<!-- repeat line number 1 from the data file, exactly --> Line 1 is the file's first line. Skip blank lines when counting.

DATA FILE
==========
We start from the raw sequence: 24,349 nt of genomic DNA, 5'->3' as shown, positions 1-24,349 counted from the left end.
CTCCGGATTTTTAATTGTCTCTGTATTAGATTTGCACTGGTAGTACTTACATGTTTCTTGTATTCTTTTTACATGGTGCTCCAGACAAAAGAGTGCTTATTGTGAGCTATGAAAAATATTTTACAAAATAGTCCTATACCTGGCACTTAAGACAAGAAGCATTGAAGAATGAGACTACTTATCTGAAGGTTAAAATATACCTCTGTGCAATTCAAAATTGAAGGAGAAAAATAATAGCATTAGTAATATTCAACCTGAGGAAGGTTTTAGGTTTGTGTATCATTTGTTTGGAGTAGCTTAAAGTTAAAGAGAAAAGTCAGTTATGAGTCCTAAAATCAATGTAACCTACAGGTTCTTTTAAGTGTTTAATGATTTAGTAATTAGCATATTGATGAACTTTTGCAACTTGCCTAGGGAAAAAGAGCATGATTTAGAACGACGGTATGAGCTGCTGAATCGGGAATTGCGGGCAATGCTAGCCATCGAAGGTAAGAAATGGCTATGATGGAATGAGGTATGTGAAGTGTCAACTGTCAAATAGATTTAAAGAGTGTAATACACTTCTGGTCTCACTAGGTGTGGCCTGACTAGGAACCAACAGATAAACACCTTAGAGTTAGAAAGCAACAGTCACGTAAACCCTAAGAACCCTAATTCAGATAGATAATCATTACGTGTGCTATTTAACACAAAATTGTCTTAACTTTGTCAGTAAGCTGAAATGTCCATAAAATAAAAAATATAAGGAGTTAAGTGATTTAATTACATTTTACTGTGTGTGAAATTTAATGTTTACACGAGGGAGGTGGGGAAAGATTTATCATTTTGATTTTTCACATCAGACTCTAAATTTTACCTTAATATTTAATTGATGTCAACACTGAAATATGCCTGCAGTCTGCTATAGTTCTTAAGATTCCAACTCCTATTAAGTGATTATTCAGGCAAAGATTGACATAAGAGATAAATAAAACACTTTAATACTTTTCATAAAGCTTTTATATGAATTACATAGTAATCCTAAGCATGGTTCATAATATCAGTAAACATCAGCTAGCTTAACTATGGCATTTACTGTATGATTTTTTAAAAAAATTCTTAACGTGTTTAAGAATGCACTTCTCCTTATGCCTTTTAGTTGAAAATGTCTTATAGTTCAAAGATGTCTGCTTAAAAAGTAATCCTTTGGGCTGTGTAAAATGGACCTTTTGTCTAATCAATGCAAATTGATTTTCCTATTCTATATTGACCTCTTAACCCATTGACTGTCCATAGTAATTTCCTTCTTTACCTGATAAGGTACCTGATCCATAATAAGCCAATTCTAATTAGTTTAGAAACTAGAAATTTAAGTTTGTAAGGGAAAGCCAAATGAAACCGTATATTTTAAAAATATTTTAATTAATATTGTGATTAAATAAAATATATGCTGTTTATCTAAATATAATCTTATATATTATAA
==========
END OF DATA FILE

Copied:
We start from the raw sequence: 24,349 nt of genomic DNA, 5'->3' as shown, positions 1-24,349 counted from the left end.